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9/21/2005
10:58 PM
Fred Langa
Fred Langa
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Langa Letter: Analyzing New Kinds Of Image-Sharing Services

If videos or photos are part of your work, these new services can help, Fred Langa says.

Process-control, quality assurance, real estate, insurance, surveying, construction ... the list of industries and business types that have come to depend on photographic and video documentation is large and growing, especially as inexpensive digital cameras and camera phones proliferate.

Even in businesses where photos and videos, per se, aren't central, they may still find widespread use in specific activities such as asset management, human-resources documentation, trade-show activities, Web-site illustration, instructional materials, brochures and catalogs, and so on.

A number of free and by-subscription services have cropped up to help make better use of some of the billions of digital images being captured each year: These specialty file-sharing services let their users place photos and videos -- and in some cases, any file type whatsoever -- in private or public areas for sharing, group collaboration, archiving, for illustrating auction sites, for use on message boards, in classifieds, on live journals and blogs, in online photo albums, and almost any other use you can think of.

Although you can use an ordinary Web site for sharing photos or videos, many of these specialty image-sharing services offer easy-to-use custom tools that are optimized for processing and organizing visual materials. There's no domain name to register or maintain, no hosting service or server to worry about. And, because these services are free or extremely low-cost, users can create accounts as needed and on their own, with no Webmaster assistance required. Uploads usually require only a Web browser and a password to the site -- no Web-site-creation tools are needed, and no special knowledge or training (e.g., HTML) is required. The sites usually even present the uploader with a finished URL for easy sharing of the uploaded materials, with no behind-the-scenes Web site knowledge needed.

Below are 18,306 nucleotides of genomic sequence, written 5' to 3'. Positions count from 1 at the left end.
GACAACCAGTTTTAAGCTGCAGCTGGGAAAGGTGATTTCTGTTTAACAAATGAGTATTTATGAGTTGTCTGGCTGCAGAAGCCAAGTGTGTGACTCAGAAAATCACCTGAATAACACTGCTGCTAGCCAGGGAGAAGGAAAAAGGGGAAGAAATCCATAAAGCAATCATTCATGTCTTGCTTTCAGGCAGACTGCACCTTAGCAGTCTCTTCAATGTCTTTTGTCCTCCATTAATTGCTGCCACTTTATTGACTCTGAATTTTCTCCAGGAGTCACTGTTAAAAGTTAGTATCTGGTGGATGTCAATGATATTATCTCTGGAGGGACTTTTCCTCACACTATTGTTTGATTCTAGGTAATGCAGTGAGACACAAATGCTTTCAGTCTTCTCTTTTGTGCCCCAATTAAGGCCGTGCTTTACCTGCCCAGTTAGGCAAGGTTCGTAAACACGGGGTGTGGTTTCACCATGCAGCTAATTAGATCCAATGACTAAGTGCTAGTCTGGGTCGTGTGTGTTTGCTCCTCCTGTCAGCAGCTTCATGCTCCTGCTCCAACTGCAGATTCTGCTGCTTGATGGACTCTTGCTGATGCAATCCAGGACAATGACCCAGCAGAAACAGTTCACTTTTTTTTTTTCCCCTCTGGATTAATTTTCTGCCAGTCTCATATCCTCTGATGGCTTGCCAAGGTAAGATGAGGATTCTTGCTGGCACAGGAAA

Free? How Do They Survive?
Some of these services are totally free, and we'll get to those in a moment. Others, such as PBase, offer free trials, then charge a minimal amount for ongoing service. Pbase is one of the best image-sharing services, but even so manages to get by on relative pocket change: Pbase charges a paltry $23 yearly for 300 megabytes of photo storage, with additional storage space available in 300-Mbyte increments, with a modest quantity discount available.

In terms of photos, 300-Mbytes will hold something like 1,200 jpgs at an average of 250 Kbytes. (Higher-resolution photos would consume more space, of course; lower resolution photos would consume less.) The space is recyclable; once photos are deleted, the space they occupied is returned to the available pool. Pbase places no limits on the number of downloads, and assesses no extra charges for bandwidth consumed. As such, it could be a great way to host photos for a Web site that otherwise resides on a bandwidth-metered server: The basic pages could come from the Web host, but the bandwidth-intensive images could come from Pbase.

Unlike fee-based services, the free services do it a little differently: Most of those are supported by advertising, which raises two issues. First, most of these free sites prohibit "hotlinking:" that is, you can't link directly to your photo or video, in isolation. Instead, your visitors will see your image or video on a complete page, as set up by the free service; the page will include their ads around or alongside your image or video. That means these services may be OK for basic photo and video sharing, but won't work if you want to embed your images or videos on another page, such as on your Web site or on (say) an auction site: All you can do is link to the image-hosting service's own pages, which will display your photos and videos, along with their ads.

And that leads to the second issue: While many of the image-sharing services are safe for work environments and are "family friendly," others support themselves with ads mostly or entirely of an overtly sexual or "adult" nature. So, you need to be careful in choosing free sites to make sure the content that will surround your photos and videos meets with your, or your company's, standards. (In contrast, a paid site, like Pbase, contains no advertising of any kind, and seems to police its users more rigorously, and so appears to avoid this problem.)

But perhaps the best way to sort out these differences is to look at some real-life example sites

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